AEMC chairman John Pierce says a strategic plan for gas supply on the east coast needs to focus on the next 10-15 years.
New federal Industry Minister Ian Macfarlane has told journalists that resolving the coal seam gas impasse in southern States is one of his most urgent priorities.
He is stressing the need for the O’Farrell government to “show leadership” on the issue – while the Business Council president, Tony Shepherd, spoke out at the summit for “political courage and practical resolve” to increase NSW supplies.
A Newspoll has found that 35 per cent of respondents in Queensland are in favour of CSG production versus 30 per cent against it – while 56 per cent of those polled in NSW and the ACT oppose the industry and just 20 per cent favour it.
One of Australia’s leading water scientists, professor Craig Simmons, director of the National Centre for Groundwater Research, says there is no reason for landholders to fear “an Armageddon scenario” from hydraulic fracturing in coal seam gas activities.
Simmons told the ABC there have been “millions of fracking jobs” in upstream petroleum activities in the US over 70 to 80 years. “We aren’t the Robinson Crusoe of CSG production.”
Simmons says the heat needs to be removed from the public debate “to make sure that the scientific discussion and the technical discussion are really well-informed and not just emotive.”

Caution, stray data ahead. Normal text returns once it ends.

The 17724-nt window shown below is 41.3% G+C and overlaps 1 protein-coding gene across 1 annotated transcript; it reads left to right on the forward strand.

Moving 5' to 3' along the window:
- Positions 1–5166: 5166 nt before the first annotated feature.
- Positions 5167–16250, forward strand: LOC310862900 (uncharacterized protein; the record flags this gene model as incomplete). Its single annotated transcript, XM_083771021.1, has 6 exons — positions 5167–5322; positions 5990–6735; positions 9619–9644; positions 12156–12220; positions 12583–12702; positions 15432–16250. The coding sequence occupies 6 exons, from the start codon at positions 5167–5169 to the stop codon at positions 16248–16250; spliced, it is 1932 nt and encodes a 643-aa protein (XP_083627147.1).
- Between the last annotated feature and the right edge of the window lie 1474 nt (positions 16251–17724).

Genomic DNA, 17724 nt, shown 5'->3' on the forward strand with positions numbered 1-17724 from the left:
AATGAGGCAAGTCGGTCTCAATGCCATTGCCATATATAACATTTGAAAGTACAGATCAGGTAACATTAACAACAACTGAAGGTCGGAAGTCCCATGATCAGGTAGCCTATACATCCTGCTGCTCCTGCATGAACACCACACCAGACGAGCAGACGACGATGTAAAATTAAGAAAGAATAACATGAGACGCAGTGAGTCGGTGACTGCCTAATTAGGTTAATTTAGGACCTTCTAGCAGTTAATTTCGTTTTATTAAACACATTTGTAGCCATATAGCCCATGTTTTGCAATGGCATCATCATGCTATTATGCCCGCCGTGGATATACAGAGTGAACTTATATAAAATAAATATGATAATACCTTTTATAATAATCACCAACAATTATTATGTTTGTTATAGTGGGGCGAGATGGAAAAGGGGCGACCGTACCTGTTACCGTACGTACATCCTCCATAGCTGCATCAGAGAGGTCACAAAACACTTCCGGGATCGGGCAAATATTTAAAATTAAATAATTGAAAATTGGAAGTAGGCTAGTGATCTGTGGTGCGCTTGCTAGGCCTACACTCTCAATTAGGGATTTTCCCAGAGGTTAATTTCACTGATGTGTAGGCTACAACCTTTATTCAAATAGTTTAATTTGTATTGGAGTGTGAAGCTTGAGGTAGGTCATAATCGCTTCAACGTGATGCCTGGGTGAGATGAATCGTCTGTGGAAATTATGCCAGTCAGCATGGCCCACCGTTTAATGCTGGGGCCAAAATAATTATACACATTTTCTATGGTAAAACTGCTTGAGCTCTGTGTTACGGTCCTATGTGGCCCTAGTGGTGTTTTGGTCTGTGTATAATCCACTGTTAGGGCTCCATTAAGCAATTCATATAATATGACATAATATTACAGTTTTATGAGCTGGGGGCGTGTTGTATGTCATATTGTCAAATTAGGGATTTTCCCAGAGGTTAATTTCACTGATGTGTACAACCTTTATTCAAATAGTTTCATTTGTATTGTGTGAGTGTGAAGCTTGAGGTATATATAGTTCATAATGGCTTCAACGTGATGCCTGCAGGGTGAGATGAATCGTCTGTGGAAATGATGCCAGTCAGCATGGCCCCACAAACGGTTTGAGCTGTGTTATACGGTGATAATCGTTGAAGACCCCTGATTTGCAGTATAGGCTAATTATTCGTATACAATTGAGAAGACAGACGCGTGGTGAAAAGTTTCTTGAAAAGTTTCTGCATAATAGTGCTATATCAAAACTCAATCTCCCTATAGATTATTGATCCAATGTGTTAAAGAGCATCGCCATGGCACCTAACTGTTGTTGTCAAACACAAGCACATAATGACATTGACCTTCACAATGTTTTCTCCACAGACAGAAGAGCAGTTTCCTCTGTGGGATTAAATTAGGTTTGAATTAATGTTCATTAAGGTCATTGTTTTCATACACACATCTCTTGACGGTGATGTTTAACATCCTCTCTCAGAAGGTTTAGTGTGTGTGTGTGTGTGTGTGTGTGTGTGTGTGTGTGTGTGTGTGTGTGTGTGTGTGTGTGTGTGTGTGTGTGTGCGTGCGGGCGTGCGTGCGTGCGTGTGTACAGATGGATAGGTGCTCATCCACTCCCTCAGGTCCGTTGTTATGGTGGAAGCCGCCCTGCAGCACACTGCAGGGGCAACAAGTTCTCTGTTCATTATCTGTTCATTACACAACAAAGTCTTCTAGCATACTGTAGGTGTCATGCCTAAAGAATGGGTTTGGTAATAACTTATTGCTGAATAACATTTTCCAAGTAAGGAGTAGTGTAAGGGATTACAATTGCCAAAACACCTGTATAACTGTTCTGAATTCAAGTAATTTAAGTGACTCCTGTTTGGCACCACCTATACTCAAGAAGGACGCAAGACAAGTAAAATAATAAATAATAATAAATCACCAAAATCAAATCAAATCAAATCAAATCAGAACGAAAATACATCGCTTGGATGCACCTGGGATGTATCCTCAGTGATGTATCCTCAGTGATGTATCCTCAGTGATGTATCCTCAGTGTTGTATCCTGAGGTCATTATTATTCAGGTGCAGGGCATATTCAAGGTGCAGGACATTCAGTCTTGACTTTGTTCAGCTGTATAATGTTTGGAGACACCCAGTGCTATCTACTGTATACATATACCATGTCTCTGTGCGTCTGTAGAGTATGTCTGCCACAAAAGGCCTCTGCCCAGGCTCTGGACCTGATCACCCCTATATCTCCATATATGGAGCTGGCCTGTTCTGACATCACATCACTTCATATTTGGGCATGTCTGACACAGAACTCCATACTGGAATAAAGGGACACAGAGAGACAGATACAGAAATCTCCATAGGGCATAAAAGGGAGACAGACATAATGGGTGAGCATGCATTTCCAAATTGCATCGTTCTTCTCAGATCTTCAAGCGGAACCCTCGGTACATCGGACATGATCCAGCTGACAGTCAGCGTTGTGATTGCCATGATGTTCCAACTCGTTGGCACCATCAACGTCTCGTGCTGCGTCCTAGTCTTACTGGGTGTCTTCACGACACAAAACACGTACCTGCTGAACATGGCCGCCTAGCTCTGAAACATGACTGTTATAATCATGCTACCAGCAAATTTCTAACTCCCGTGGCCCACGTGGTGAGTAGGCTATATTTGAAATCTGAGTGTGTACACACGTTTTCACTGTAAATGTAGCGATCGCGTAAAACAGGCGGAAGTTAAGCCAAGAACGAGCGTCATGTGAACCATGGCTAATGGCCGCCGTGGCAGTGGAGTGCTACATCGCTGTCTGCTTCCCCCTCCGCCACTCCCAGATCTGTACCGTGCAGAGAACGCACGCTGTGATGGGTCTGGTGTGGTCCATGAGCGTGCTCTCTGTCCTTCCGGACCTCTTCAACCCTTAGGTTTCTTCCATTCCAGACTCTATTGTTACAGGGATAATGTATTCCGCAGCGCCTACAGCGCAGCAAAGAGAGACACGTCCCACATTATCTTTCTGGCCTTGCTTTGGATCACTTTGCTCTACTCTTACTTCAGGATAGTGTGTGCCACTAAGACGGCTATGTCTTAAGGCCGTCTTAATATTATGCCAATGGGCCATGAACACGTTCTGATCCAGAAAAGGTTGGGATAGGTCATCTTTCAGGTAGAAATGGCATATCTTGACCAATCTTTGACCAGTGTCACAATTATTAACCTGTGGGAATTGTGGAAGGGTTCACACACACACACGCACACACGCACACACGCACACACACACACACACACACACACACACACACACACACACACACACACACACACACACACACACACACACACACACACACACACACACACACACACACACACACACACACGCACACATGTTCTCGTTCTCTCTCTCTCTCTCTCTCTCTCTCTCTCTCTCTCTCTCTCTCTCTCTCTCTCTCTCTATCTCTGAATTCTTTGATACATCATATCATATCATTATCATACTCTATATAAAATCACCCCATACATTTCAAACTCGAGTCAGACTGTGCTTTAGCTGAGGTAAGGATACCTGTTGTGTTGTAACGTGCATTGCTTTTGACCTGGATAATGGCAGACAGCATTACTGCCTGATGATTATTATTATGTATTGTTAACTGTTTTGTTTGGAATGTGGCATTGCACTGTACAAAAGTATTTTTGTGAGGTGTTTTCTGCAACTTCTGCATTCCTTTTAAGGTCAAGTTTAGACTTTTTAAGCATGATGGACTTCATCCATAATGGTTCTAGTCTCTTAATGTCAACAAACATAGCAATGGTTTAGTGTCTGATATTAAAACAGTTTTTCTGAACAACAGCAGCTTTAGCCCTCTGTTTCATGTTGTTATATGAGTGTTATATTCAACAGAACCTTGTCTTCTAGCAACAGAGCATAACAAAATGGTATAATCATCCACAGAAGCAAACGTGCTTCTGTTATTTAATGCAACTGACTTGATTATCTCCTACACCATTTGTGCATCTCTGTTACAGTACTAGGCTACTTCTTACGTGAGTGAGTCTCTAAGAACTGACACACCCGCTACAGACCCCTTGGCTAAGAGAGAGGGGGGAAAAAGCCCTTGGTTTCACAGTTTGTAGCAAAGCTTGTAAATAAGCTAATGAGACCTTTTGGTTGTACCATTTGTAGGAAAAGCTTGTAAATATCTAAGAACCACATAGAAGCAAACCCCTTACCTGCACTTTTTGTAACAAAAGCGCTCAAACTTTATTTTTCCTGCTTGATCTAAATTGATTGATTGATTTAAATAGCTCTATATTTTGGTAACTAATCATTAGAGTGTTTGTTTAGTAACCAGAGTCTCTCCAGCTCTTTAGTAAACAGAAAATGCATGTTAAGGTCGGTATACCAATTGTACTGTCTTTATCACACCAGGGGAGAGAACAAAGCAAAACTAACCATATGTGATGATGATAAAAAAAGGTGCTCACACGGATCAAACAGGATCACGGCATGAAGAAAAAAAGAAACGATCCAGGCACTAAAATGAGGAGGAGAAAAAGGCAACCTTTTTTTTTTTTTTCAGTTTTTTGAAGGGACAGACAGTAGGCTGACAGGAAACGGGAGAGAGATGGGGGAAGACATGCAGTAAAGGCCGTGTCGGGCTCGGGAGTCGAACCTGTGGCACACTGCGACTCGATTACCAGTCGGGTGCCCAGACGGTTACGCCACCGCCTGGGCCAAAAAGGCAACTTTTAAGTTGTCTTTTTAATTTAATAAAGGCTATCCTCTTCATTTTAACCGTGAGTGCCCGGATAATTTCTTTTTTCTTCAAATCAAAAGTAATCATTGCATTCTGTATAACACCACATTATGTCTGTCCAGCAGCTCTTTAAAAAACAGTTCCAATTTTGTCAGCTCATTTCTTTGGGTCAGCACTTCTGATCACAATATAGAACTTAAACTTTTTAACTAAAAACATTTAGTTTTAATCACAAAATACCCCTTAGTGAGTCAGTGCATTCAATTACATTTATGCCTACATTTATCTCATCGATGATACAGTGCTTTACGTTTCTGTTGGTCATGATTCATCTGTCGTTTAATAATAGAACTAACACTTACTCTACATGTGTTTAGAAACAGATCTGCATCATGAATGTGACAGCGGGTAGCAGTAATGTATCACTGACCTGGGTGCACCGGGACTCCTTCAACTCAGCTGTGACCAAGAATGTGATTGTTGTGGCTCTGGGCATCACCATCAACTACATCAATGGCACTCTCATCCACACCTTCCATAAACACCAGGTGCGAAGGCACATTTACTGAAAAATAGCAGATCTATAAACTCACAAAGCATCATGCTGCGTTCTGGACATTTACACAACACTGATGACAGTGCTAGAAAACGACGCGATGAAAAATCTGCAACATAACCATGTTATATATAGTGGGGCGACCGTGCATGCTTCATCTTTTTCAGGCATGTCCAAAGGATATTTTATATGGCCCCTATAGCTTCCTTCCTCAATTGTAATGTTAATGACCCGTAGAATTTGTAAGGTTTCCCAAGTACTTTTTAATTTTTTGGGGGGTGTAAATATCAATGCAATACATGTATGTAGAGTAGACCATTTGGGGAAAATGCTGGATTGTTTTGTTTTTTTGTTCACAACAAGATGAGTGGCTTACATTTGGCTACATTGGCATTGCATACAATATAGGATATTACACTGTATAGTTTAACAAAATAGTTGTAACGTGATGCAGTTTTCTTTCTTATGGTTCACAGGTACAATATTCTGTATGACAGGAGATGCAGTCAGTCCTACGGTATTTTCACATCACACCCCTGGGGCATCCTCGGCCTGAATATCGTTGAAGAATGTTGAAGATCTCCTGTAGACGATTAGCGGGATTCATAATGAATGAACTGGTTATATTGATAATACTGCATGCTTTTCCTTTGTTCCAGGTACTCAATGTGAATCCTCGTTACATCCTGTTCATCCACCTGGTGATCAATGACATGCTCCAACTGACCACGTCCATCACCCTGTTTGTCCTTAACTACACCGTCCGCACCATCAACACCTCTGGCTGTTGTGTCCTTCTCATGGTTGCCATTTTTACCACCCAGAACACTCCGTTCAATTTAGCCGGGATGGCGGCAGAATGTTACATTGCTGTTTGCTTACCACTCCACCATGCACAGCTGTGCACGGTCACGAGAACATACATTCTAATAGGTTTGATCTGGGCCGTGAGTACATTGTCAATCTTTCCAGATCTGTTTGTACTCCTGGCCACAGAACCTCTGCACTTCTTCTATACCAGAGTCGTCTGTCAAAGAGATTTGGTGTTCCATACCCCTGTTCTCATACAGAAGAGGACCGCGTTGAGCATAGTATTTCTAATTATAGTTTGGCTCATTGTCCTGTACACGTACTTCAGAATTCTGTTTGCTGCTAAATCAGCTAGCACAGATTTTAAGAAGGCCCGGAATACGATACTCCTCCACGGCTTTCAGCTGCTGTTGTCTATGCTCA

Speaking at the APPEA onshore gas conference in Adelaide, former federal Resources & Energy Minister Martin Ferguson, who has been appointed chairman of the association’s advisory board, called on the NSW and Victorian governments to “rise above populist concerns” about the CSG issue.
The South Australian and Northern Territory governments are to pursue talks on construction of a gas pipeline from Alice Springs to Moomba in the Cooper Basin to provide a north/south link between the large NT onshore and offshore resources and the major domestic load on the southern coast.
Territory Chief Minister Adam Giles told the APPEA onshore gas conference in Adelaide that he is “convinced that the future development of the Australian energy sector will require provision of connecting pipelines linking the emerging NT resources” with the east coast.
SA Premier Jay Weatherill, who thinks the long link is “an exciting idea,” says a north/south pipeline could also be used to carry Cooper Basin gas to the NT for export.
Giles says he has also discussed the concept with NSW Premier Barry O’Farrell. He adds that a link in to Queensland via a pipeline from Tennant Creek to Mt Isa is also a possibility.
The pipeline from Alice Springs to the Santos-operated gas hub at Moomba would be 830 kilometres long.
The Australian Petroleum Production & Exploration Association claims that the upstream industry was responsible last year for delivering more than 100,000 jobs across the country, putting about $10 billion in to the economy and paying more than $8 billion taxes.